Money will be spent on Cairngorm mountain facilities to try and offer more to visitors over the summer after a disastrous winter season, it has emerged.
Owners Highlands & Islands Enterprise (HIE) have a mountain to climb to rescue the business this year after a dismal winter with the funicular railway out of action, very little natural snow and the break-down of the artificial snow generator bought in for the lower slopes.
The company set up by HIE to run the mountain after previous tenants Natural Retreats went into administration late last year is CairnGorm Mountain Scotland Limited (CMSL) headed by Susan Smith.
She said a detailed business plan will be announced in June, but short-term plans will include investment in the cafe area to make it more welcoming, and moving the Cas Bar to the retail area.
An adventure play area including a zip wire, an Alpine coaster, mountain biking and tubing are also on the cards to attract families.
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The news came as HIE announced an award of £95,000 to Aviemore and Glenmore Community Trust (ACGT) to develop their bid to take over the running of the mountain within five years.
ACGT will use the funds for two new posts initially, a project manager and administrative officer, to develop detailed proposals for their bid.
ACGT director Mike Gale said he welcomed HIE’s immediate plans for the centre.
He said: “The mountain needs sensible investment and it will have to come from government.
“It hasn’t adapted in 20 years and needs to diversify as other resorts have.
“We are now seeing the community’s ideas being put into a plan, both with short term and long-term benefits.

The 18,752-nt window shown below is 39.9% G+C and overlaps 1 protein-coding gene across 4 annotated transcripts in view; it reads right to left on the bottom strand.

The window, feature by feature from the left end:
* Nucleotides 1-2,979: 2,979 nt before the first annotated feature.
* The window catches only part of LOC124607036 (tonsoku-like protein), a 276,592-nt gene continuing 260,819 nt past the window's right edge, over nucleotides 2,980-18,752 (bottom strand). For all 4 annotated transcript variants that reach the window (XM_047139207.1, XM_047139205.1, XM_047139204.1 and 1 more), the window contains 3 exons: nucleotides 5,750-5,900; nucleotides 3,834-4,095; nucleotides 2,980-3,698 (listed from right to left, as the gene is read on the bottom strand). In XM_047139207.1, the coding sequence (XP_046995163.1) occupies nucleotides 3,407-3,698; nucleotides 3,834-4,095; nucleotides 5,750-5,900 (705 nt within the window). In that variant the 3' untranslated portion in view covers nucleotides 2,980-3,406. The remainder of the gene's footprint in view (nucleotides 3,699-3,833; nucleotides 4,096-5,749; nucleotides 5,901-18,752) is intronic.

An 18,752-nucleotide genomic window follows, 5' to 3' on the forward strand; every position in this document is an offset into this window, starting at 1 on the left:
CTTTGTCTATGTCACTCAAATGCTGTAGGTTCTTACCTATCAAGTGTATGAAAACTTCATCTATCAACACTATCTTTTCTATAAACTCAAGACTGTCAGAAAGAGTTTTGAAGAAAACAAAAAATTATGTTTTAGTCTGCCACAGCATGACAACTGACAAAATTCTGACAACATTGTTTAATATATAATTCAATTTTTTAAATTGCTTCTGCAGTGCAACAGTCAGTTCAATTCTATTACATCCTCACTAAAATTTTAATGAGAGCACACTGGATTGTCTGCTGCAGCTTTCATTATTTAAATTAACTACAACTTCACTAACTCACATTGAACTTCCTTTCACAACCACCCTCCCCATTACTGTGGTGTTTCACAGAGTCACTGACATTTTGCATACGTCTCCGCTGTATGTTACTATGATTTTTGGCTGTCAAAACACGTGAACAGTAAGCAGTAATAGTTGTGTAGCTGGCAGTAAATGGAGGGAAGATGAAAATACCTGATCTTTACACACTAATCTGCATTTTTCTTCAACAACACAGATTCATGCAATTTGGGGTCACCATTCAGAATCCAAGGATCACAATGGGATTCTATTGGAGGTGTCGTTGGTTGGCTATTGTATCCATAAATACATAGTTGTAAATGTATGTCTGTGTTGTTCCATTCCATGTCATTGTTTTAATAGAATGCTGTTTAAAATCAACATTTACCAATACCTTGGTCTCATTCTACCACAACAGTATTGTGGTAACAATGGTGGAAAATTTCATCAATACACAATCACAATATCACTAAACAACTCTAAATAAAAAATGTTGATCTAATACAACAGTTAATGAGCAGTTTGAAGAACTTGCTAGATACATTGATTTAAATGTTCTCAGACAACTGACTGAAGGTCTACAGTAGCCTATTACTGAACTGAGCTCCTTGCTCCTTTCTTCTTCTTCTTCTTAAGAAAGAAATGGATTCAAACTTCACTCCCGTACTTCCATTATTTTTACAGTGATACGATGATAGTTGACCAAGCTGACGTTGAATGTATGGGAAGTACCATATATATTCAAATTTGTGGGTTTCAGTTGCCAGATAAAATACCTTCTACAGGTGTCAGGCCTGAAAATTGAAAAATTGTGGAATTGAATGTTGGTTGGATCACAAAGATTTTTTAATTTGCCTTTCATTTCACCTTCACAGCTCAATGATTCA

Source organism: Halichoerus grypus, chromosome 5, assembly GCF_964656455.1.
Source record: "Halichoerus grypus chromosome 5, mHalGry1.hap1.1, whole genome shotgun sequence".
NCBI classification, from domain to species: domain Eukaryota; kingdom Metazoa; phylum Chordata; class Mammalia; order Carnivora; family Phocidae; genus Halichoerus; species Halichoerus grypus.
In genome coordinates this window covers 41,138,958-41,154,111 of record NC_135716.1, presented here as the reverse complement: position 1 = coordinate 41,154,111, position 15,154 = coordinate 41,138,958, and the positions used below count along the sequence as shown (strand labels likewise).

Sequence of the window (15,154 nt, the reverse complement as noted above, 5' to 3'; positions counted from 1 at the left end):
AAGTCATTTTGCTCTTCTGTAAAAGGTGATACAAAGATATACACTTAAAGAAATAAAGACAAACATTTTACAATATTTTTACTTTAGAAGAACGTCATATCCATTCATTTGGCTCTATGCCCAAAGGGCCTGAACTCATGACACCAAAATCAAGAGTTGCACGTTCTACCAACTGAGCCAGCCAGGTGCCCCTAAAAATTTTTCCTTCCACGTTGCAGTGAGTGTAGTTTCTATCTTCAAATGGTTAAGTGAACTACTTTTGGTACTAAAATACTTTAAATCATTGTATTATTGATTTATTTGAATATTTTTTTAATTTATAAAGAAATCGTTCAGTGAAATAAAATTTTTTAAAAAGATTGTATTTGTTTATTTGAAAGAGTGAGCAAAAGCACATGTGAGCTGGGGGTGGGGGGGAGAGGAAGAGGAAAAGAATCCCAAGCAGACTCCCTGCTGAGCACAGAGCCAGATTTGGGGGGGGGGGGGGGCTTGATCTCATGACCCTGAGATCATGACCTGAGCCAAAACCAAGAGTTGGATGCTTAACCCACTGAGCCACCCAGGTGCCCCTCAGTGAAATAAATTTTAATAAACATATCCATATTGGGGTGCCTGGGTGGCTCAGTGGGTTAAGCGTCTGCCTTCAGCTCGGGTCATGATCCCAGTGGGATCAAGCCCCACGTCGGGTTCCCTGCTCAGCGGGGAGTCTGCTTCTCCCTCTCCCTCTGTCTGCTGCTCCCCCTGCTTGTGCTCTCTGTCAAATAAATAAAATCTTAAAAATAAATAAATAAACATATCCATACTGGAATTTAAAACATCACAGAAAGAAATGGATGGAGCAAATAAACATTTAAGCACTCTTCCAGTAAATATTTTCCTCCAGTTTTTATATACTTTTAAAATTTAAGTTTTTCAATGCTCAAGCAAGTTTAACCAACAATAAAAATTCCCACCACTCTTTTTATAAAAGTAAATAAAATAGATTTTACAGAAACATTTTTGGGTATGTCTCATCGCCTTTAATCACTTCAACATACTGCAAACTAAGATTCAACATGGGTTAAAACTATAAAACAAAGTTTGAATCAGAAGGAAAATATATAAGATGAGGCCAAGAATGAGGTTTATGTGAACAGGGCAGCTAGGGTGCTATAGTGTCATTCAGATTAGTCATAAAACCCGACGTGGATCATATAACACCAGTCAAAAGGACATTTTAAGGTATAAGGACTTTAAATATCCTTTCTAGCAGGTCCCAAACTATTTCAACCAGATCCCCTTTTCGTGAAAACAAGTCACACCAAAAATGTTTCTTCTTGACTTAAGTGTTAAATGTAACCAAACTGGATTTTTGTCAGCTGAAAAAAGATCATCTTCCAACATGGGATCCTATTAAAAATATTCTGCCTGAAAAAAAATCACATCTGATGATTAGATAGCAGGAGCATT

“Everything from an Alpine coaster and mountain biking trails to changing the catering set up at the day lodge.
“The goal has always been to make the business sustainable for the future and the ideas and support from the community are only helping cement this for the future.”
The trust has long expressed frustration that the local community has not been listened to as they watched the ski centre decline in recent years with the removal of tow bars, the long-term breakdown of the funicular railway and the falling off in visitor numbers as skiers turned to other centres for a better experience.
Mr Gale said: “We’ve been told that catering has the potential to make up to £2m a year.
“The Alpine coaster would be an investment of around £1m, but it’s a real money maker as we see on the continent.”
“Things have changed a lots since Natural Retreats left.
“We find HIE are listening more to the local community and adopting some of our ideas.
“We feel we will get better negotiating terms if they are with us rather than against us.”